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From Craig L Russell <Craig.Russ...@Sun.COM>
Subject Re: I need some advice to choose database for an upcomming job
Date Sun, 30 Oct 2005 20:16:50 GMT
Often, databases are installed in a web server so they are able to be  
shared among multiple web applications. Depending on the web server,  
installation might require the server to be bounced to take effect,  
although many servers can dynamically add resources. The referenced  
article calls this "Casual Integration" and "Enterprise Integration".

If the Derby database is intended only for use by a specific web  
application (not shared) I don't believe that the web server is even  
aware of its use, and therefore no installation, configuration, or  
special treatment of the database is needed. The article refers to  
this as "Prototype Integration". To the web server, the application  
is simply accessing files, so the only thing that's needed is to  
configure the application for deployment such that file access is  
permitted.

As far as I know, the only thing to watch out for is class loader  
conflicts. To avoid possible conflicts among multiple applications  
using Derby, the "non-delegate" property of the application should be  
used. This has the effect of loading the entire Derby code base into  
the application. For efficiency, if multiple applications are going  
to use Derby, it might be a good idea to use "delegate" and share the  
Derby code, understanding that sharing the code has more requirements  
(you need to make sure that the different applications can use the  
same version of Derby).

Craig

On Oct 30, 2005, at 10:06 AM, Jean T. Anderson wrote:

> Legolas Woodland wrote:
>
>> Thank you for references
>> I read the article of embeding Derby into Tomcat
>> but in my case i have no full access  to server to stop tomcat or  
>> install derby into the server.
>> I thought Embeding means no installation requirement.
>> is there any way that i include some derby jar files with my web  
>> application (into lib folder) and use it as embeded DB server ?
>>
>
> Check out Lance Bader's developerWorks article "Integrate  
> Cloudscape Version 10 or Derby with Tomcat":
>
> http://www.ibm.com/developerworks/db2/library/techarticle/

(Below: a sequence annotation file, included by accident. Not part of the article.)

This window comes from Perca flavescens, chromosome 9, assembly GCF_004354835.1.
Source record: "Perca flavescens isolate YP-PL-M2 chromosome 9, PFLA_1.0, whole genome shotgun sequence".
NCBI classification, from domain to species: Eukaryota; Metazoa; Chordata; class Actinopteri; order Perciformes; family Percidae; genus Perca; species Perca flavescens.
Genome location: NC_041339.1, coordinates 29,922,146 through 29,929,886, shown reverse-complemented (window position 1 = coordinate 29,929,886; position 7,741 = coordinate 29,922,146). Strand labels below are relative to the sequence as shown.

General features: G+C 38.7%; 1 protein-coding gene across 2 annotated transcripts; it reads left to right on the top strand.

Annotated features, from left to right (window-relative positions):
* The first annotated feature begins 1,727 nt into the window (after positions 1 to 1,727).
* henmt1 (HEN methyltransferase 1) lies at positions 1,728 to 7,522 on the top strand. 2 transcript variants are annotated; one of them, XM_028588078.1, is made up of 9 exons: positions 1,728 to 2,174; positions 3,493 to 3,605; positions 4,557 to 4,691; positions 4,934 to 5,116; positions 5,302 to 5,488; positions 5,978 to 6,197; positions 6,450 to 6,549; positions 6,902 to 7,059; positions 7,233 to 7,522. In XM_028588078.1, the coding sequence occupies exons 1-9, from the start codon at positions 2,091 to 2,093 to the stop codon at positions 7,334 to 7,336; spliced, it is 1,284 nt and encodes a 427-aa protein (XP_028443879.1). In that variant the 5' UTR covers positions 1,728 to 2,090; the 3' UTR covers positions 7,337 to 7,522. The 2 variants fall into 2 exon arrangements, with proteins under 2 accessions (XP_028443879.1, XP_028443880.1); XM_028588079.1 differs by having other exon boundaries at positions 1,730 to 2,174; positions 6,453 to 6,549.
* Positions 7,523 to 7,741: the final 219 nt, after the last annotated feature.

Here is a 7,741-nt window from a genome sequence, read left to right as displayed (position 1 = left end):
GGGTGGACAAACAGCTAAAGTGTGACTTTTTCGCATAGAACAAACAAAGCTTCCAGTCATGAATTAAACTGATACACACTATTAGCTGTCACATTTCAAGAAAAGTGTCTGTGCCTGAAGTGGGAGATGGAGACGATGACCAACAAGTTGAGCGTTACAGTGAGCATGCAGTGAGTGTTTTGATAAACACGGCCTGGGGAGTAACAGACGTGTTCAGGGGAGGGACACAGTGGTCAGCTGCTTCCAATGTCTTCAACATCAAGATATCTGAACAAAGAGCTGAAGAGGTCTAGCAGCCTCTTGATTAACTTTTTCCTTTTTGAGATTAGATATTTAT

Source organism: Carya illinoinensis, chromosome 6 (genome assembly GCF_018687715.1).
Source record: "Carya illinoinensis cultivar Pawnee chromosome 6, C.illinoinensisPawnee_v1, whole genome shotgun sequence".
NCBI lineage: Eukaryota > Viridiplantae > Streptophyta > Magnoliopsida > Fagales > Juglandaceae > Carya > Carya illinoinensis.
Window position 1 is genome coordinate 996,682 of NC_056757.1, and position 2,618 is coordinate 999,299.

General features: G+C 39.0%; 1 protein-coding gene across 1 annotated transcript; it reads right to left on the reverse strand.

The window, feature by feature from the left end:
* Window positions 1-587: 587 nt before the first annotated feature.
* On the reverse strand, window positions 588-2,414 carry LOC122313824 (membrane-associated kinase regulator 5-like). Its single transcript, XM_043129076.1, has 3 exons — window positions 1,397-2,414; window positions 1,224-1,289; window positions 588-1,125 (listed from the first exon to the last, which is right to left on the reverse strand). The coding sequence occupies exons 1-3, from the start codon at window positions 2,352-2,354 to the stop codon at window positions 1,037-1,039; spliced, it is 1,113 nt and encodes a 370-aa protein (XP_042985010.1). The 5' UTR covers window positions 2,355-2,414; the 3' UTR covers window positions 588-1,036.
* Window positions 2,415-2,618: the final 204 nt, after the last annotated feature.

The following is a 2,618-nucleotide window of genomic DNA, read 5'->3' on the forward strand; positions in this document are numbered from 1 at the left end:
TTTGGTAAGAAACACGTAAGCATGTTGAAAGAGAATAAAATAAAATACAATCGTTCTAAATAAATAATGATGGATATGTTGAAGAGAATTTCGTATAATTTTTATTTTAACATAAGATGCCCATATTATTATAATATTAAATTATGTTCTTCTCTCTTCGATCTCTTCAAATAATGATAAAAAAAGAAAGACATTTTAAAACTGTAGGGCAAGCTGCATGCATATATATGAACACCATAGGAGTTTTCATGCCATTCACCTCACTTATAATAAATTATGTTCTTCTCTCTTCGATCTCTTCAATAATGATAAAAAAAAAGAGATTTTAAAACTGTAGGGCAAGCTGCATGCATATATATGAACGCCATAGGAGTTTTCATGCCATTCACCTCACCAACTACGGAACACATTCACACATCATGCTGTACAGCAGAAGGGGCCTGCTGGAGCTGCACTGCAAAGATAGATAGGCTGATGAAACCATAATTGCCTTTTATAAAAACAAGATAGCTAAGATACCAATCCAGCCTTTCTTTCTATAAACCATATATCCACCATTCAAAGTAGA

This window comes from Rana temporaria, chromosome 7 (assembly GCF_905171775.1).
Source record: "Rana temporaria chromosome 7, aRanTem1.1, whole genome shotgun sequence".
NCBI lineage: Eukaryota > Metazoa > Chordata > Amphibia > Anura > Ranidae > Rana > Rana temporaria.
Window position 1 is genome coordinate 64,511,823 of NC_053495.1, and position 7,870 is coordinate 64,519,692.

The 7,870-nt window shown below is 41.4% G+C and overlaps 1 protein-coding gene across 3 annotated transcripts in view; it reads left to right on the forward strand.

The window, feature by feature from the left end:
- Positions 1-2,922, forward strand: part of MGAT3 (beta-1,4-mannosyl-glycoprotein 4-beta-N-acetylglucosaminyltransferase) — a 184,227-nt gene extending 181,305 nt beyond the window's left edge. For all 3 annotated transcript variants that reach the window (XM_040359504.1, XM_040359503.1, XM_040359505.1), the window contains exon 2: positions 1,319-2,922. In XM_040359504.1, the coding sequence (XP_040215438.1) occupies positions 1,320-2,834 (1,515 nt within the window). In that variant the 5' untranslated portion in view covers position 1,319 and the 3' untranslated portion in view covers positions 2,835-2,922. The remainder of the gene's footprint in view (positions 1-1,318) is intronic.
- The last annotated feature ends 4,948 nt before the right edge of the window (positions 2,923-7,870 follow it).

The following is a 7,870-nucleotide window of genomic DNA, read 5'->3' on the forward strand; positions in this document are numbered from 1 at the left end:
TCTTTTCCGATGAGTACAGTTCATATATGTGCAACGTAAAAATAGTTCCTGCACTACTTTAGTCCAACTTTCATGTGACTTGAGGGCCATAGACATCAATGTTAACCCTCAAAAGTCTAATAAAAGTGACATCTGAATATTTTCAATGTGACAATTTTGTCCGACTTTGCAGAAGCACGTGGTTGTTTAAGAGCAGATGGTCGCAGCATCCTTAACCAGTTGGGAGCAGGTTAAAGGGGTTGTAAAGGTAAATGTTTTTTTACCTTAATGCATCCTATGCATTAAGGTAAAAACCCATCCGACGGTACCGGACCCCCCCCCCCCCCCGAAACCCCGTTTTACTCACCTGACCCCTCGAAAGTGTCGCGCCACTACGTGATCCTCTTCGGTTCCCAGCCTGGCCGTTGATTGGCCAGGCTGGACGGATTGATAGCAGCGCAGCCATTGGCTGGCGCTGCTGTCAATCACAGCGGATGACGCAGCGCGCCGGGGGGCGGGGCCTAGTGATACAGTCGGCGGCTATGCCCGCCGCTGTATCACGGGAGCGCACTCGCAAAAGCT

> dm-0508bader/index.html
>
> His "prototype integration" option doesn't require touching the  
> Tomcat configuration. While his instructions have you stop/start  
> the tomcat server, I don't know if this is strictly necessary to  
> add derby to your existing web application. Does anyone on this  
> list know for sure?
>
>  -jean
>
>
>
>> Thank you.
>> On 10/29/05, *Jean T. Anderson* <jta@bristowhill.com  
>> <mailto:jta@bristowhill.com>> wrote:
>>     Legolas Woodland wrote:
>>      > Hi
>>      > Thank you for reading my post
>>      > I should design and implement an application which is going to
>>     run on
>>      > tomcat 5.5 and Database can be  one of derby ,sqlServer ,  
>> Mysql.
>>      > Problem is that this application should be able to have  
>> about 15
>>      > -20Transaction in 1 second .They have no extra power servers ,
>>     just an
>>      > ordinary hosting plan.
>>      > my question is : which of this database is better to choose ?
>>      > i thought that derby could be better because it can be embeded
>>     into my
>>      > application .
>>      > can derby carry out 15-20 transacion in 1 secod ?is it  
>> feasible with
>>      > using DAO pattern and plain JDBC ,or it need some other  
>> requirement ?
>>      > I have Struts  and mysql experience I learned derby but i  
>> did not
>>     use it
>>      > yet.
>>      > before they ask me about  implementing this project they used
>>     PHP+Mysql
>>      > and it seems that that application Hangs on +10  hits per  
>> second
>>      > each hit had some Insert one update and 2 select at least.
>>      >
>>     Dan Debrunner's "Introducing Apache Derby" presentation from  
>> ApacheCon
>>     US last November might have some helpful info for you. You can  
>> download
>>     it from http://db.apache.org/derby/binaries/djd_derby_intro.pdf .
>>     A "Guidelines" section starts on slide 19. Slide 24 lists 100-500
>>     updates per second -- but, of course, your actual performance  
>> will
>>     depend on the complexity of your transactions.
>>     Also you might be interested in an article Stan Bradbury  
>> contributed
>>     yesterday that shows a way to embed Derby in Tomcat 5.5. You  
>> can find it
>>     here:
>>        http://db.apache.org/derby/integrate/ 
>> DerbyTomcat5512JPetStor.html
>>     <http://db.apache.org/derby/integrate/ 
>> DerbyTomcat5512JPetStor.html>
>>     I hope this helps.
>>     regards,
>>     -jean
>>
>
>


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